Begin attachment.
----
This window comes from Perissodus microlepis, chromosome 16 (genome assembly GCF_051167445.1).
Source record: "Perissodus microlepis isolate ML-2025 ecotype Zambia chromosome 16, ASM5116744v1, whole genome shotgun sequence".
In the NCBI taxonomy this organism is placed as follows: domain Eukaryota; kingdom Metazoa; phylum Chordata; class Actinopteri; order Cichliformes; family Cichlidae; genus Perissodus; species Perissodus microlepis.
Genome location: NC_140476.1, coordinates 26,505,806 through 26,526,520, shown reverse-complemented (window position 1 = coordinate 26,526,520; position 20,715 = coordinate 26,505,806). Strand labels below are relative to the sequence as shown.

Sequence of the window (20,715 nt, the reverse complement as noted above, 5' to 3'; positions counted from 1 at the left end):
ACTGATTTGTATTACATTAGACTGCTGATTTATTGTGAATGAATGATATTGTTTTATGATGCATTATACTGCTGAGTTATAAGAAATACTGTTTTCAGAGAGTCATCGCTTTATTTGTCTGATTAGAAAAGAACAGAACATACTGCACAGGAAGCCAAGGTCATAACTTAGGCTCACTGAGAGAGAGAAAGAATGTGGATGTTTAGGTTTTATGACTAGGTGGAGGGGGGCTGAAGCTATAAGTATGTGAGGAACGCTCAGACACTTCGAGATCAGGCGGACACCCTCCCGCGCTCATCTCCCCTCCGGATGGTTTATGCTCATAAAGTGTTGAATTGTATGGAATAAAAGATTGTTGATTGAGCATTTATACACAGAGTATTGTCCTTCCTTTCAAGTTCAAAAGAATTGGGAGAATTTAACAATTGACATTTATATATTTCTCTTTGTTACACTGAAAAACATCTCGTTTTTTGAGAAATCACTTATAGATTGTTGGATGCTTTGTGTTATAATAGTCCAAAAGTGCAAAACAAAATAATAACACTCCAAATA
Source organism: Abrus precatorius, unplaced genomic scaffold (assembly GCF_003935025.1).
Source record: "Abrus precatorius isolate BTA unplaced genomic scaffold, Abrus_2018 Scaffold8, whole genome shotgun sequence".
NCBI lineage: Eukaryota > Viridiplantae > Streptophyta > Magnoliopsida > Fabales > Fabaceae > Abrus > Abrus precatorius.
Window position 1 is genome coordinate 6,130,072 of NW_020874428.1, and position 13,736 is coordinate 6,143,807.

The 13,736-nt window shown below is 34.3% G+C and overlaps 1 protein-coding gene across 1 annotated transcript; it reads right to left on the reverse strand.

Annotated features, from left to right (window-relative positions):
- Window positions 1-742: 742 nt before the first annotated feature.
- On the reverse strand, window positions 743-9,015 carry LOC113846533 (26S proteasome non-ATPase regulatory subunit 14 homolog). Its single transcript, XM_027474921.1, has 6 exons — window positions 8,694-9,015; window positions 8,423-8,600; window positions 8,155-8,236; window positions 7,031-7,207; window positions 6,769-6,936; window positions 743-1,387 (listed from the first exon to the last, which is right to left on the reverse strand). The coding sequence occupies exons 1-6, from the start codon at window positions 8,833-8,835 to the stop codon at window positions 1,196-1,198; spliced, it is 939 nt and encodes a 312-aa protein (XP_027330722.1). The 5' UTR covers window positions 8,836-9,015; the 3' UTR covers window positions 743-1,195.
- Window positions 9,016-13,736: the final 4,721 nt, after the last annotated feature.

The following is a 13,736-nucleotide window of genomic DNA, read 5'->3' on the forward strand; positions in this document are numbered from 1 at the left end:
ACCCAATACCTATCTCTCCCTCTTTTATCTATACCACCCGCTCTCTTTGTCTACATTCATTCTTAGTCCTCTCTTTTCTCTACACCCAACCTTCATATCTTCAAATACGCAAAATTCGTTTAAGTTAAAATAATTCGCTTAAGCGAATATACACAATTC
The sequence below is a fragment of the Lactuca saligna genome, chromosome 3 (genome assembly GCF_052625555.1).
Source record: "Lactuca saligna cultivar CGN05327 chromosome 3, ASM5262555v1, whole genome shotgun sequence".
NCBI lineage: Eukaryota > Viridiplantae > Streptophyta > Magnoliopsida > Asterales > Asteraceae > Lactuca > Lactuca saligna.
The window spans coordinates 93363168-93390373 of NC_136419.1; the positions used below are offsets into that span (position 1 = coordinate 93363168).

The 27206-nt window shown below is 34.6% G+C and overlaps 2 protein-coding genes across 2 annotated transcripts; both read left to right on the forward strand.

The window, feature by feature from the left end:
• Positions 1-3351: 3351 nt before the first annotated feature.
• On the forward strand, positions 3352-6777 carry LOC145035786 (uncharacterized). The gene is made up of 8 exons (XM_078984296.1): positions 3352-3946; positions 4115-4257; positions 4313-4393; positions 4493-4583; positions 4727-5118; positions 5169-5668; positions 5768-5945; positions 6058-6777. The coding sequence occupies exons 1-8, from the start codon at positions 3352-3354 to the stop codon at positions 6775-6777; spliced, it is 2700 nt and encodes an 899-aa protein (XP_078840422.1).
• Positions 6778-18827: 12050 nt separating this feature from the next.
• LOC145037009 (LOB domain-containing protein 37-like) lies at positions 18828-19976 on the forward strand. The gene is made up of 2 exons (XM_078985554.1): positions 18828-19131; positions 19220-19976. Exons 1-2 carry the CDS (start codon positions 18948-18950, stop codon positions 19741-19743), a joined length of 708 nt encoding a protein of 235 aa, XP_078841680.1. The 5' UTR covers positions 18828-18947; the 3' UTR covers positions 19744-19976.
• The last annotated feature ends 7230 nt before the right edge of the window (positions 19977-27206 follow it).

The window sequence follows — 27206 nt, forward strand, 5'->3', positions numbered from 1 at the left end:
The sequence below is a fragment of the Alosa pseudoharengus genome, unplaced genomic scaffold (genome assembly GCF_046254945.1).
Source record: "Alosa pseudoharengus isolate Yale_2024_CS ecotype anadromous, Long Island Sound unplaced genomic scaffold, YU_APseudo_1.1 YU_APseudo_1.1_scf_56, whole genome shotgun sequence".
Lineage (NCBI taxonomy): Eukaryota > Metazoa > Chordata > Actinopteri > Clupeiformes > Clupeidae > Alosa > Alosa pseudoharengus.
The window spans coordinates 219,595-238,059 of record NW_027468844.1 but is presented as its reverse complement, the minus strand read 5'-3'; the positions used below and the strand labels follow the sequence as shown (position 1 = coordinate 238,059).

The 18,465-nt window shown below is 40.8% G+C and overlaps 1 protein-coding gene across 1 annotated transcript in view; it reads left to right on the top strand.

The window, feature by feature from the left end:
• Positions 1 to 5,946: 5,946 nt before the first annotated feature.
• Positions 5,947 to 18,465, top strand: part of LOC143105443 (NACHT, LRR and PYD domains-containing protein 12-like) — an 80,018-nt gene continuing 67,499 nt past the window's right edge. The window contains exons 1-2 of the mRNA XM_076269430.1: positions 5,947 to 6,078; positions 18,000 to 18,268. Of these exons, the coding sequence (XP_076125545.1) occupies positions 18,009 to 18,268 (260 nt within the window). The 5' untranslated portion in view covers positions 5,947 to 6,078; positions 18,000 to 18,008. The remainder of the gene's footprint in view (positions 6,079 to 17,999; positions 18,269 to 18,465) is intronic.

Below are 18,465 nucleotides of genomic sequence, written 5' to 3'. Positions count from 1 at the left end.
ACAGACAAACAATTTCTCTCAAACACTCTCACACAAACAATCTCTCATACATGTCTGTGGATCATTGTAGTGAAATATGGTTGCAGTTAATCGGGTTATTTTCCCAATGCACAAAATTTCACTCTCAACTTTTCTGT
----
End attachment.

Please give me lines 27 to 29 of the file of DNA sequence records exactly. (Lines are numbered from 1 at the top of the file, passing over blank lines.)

• LOC145037009 (LOB domain-containing protein 37-like) lies at positions 18828-19976 on the forward strand. The gene is made up of 2 exons (XM_078985554.1): positions 18828-19131; positions 19220-19976. Exons 1-2 carry the CDS (start codon positions 18948-18950, stop codon positions 19741-19743), a joined length of 708 nt encoding a protein of 235 aa, XP_078841680.1. The 5' UTR covers positions 18828-18947; the 3' UTR covers positions 19744-19976.
• The last annotated feature ends 7230 nt before the right edge of the window (positions 19977-27206 follow it).

The window sequence follows — 27206 nt, forward strand, 5'->3', positions numbered from 1 at the left end: